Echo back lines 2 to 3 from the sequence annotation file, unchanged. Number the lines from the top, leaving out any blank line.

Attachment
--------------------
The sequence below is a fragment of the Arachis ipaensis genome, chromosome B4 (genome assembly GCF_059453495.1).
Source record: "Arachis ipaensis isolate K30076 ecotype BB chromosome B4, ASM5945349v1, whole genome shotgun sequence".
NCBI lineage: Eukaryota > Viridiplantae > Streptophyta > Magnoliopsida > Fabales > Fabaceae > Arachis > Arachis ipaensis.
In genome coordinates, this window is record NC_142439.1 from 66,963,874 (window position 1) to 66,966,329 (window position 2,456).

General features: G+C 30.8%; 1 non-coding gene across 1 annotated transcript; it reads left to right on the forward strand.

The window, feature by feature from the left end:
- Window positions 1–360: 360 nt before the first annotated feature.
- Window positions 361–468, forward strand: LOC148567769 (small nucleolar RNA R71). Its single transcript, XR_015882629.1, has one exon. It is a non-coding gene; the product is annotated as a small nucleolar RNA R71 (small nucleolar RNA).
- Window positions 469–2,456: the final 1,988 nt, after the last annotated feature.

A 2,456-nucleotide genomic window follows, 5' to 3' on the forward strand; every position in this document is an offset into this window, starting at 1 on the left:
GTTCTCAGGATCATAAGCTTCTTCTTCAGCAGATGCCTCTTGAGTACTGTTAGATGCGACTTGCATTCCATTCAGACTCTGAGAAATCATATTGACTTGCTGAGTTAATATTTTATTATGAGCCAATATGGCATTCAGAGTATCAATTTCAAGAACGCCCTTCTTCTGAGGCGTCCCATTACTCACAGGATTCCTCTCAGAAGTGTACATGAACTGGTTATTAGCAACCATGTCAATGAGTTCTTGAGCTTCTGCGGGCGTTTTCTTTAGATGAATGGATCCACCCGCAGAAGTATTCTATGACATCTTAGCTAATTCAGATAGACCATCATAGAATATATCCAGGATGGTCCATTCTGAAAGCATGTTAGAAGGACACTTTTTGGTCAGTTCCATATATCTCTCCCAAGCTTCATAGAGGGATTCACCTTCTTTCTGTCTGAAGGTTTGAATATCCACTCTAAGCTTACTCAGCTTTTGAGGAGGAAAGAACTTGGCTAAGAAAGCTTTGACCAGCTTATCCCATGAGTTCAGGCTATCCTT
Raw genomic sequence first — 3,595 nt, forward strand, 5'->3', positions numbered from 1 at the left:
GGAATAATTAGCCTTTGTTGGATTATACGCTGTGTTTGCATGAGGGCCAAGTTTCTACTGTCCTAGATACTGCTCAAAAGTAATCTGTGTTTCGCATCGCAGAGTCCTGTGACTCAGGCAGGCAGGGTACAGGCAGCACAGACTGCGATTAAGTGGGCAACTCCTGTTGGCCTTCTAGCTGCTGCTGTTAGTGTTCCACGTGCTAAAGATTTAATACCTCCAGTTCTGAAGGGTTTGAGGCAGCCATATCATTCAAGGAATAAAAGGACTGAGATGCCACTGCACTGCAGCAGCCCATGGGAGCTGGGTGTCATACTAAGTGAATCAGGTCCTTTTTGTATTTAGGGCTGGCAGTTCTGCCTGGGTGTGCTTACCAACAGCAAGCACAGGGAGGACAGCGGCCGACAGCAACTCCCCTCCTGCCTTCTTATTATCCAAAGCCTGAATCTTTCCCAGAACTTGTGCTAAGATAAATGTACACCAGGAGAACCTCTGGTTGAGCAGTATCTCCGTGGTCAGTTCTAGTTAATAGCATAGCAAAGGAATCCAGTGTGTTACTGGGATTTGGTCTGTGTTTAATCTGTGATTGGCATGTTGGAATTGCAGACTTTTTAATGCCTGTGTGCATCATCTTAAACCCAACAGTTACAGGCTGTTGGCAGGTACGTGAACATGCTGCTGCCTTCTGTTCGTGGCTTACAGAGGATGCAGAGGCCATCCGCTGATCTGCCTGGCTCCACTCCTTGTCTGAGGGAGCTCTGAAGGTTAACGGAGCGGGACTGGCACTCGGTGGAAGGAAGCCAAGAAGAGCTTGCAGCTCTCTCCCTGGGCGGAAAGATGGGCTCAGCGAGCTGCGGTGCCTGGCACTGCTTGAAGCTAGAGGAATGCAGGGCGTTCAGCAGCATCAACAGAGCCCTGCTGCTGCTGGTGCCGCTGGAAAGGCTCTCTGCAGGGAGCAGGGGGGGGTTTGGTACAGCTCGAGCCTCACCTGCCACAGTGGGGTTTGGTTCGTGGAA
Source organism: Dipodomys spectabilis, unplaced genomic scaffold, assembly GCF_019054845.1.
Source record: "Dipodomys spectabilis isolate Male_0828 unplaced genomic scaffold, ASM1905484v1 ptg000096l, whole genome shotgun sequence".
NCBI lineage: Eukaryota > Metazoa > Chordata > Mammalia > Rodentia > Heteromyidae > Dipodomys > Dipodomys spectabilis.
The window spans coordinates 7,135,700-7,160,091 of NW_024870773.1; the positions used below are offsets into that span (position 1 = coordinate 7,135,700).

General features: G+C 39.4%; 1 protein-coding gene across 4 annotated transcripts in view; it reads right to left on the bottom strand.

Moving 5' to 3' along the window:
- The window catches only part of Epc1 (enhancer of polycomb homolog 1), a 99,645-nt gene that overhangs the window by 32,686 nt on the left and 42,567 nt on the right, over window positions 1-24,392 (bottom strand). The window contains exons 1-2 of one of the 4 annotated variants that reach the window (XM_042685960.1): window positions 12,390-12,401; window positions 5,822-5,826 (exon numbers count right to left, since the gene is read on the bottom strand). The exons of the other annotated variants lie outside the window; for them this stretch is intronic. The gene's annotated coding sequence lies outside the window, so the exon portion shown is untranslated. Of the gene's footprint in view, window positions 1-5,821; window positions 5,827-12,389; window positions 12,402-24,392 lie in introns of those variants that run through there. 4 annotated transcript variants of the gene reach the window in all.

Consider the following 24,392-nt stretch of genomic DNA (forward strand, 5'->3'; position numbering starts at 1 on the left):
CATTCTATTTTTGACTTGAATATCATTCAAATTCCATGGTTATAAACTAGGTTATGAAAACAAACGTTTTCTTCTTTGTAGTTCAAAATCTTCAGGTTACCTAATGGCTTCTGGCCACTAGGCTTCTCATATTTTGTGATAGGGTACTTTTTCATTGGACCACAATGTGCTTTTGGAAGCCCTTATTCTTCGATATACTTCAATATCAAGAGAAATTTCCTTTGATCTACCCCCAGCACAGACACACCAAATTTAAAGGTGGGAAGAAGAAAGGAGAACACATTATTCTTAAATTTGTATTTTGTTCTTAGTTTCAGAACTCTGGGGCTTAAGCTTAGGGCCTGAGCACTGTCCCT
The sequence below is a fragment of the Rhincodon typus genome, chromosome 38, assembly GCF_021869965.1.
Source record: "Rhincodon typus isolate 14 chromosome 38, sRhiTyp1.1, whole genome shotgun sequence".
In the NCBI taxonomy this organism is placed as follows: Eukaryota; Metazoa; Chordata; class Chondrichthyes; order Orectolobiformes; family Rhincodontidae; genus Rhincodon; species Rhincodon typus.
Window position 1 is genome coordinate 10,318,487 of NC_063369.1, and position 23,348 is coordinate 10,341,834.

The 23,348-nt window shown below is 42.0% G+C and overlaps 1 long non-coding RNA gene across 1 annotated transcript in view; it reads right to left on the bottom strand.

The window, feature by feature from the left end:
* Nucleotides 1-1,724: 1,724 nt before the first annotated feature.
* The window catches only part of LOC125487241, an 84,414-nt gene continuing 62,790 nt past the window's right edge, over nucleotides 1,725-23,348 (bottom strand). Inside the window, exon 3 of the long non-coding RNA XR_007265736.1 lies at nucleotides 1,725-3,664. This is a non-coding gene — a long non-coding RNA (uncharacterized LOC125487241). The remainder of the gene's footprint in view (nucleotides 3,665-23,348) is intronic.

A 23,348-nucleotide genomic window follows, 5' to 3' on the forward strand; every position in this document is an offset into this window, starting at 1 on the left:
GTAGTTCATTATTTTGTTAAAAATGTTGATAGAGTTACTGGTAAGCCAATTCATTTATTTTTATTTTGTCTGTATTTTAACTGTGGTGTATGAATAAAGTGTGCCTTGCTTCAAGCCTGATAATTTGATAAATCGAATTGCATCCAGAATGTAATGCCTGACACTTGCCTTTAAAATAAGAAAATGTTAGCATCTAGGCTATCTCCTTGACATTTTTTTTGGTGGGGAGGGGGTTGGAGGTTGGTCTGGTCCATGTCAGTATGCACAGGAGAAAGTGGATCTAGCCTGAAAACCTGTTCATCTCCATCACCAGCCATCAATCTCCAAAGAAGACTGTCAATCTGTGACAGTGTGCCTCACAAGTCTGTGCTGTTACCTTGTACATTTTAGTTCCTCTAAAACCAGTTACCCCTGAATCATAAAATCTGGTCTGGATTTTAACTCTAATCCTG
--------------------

Source record: "Arachis ipaensis isolate K30076 ecotype BB chromosome B4, ASM5945349v1, whole genome shotgun sequence".
NCBI lineage: Eukaryota > Viridiplantae > Streptophyta > Magnoliopsida > Fabales > Fabaceae > Arachis > Arachis ipaensis.